126 dead, 950 injured in Gaza as Israel continues air strike
Israeli fighter jets hit targets in central Gaza overnight, the army said Saturday, after a day of deadly violence rocked the West Bank and unprecedented unrest persisted inside Israel.
Despite intensifying diplomatic efforts to ease five days of fighting between Israel and Palestinian militants in Gaza, Israel's air force struck several sites in the strip overnight, while rockets again tore towards the Jewish state.
Overall Palestinian fatalities from strikes on Gaza have reached 126 -- including 31 children -- with 950 injured.
Israel, which is also trying to contain an outbreak of internal Jewish-Arab violence, is facing a conflict in the Palestinian territories unlike any in its recent history.
Its bombardment of Gaza began Monday in response to rocket fire towards Jerusalem from Hamas and other Palestinian armed groups in the enclave.
More than 2,000 rockets have been fired at the Jewish state since Monday, killing nine people, including a child and a soldier, with more than 560 people injured.
Israel's response has seen it hit nearly 800 targets, including a massive assault Friday on a Hamas tunnel network dug under civilian areas.
Towers and homes were levelled, forcing Gaza families to seek shelter in schools and mosques, ahead of another possible bombardment.
"All the children are afraid and we are afraid for the children," said Kamal al-Haddad, who fled with his family to a UN-supported school in Gaza City.
Early Saturday, the Israeli army said it had hit a Hamas "operation office" near the centre of Gaza City, with additional overnight strikes targeting what the military called "underground launch sites".
Air raid warnings continued to wail in southern Israel early Saturday.
The fighting in blockaded Gaza, the worst since a 2014 war, exploded following hostilities in east Jerusalem, the Israeli-annexed part of the city Palestinians claim as their capital.
Fresh overnight tensions hit the east Jerusalem area of Shuafat, where young, masked Palestinian protesters set debris on fire as Israeli police responded with tear gas.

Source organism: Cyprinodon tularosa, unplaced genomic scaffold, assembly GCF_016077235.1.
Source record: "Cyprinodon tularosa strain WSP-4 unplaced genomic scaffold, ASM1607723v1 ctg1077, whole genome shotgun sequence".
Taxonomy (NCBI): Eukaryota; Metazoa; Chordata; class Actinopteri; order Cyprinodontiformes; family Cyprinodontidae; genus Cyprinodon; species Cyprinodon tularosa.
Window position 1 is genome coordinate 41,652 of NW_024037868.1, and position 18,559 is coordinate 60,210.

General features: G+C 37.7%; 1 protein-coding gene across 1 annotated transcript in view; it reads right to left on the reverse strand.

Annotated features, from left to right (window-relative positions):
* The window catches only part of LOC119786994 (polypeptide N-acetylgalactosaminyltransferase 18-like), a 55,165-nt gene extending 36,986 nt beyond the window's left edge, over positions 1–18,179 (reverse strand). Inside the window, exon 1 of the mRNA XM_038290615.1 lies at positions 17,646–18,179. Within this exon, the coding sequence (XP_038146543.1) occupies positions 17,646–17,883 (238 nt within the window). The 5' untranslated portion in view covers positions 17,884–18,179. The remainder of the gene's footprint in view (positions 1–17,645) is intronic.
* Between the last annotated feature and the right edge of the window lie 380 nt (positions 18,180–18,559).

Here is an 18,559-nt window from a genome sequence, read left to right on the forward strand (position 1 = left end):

- West Bank unrest -
The West Bank saw fierce fighting on Friday, with the Palestinian health ministry saying 11 people were killed by Israeli fire.
A Palestinian security source said the fighting was the "most intense" since the second intifada, or uprising, that began in 2000.
Violence on Fridays in the West Bank is a traditional facet of the decades-old Israeli-Palestinian conflict, but the latest clashes are closely linked to the events in Jerusalem and Gaza.
From Ramallah to Hebron and across the territory occupied by Israel since 1967, Palestinians hurled stones, Molotov cocktails and other projectiles.
Israeli forces hit back with rubber bullets and, in some instances, live rounds.
"It would be shameful to remain quiet with what's going on in Gaza," said Oday Hassan, 21, who was protesting in Al-Birah.
The health ministry said more than 150 had been wounded in the West Bank, as it appealed for blood donations.
At the least one of the Palestinians killed was shot dead after attempting to stab a soldier north of Ramallah, said the Israeli army, which early Saturday reported an additional attempted knife attack during "a violent riot" in Nablus.
- Intercommunal violence -
Within Israel, an unprecedented wave of mob violence has seen Arabs and Jews savagely beat each other, with both synagogues and mosques set alight.
More than 750 people have been arrested this week, police said.
In one of the most shocking episodes of the intercommunal violence, a far-right Jewish mob beat a man they considered an Arab in Bat Yam, near Tel Aviv on Wednesday, leaving him with serious injuries.
In the north, where Israel remains technically at war with neighbouring Lebanon and Syria, tensions were also rising.
The army said it "fired warning shots towards a number of rioters who crossed from Lebanon into Israeli territory" on Friday, forcing them back into Lebanon.
Israel's arch-enemy, the pro-Iranian Shiite group Hezbollah, announced one of its members, 21-year-old Mohamad Kassem Tahan, was killed by the Israeli shots.
Three rockets were later launched at Israel from southern Syria, where Hezbollah is present, but there was no immediate confirmation of a link between the events.
- 'Not over yet' -The UN said the Security Council would meet Sunday to address Gaza.
US Secretary for Israel-Palestinian Affairs Hady Amr arrived in Israel on Friday as part of mediation efforts.
Amr will hold talks both with Israeli officials and Palestinian leaders in the West Bank and encourage a "sustainable calm", State Department deputy spokeswoman Jalina Porter said.
But Israel's Prime Minister Benjamin Netanyahu gave no indication that Israel was ready to ease its campaign.
"I said we'd deliver heavy blows to Hamas and other terror groups, and we're doing that," Netanyahu said.
"They're paying and will continue to pay dearly for that. It's not over yet."
Israel estimates that more than 30 leaders of Hamas and its ally Islamic Jihad have been killed.
It has hit sites it describes as military targets such as Hamas bomb-making facilities and the homes of senior militant commanders.
The UN said 10,000 Gazans had been forced from their homes by the bombardment.
Several international airlines cancelled flights amid the Gaza rocket fire, while many incoming flights have been diverted from the main airport near Tel Aviv.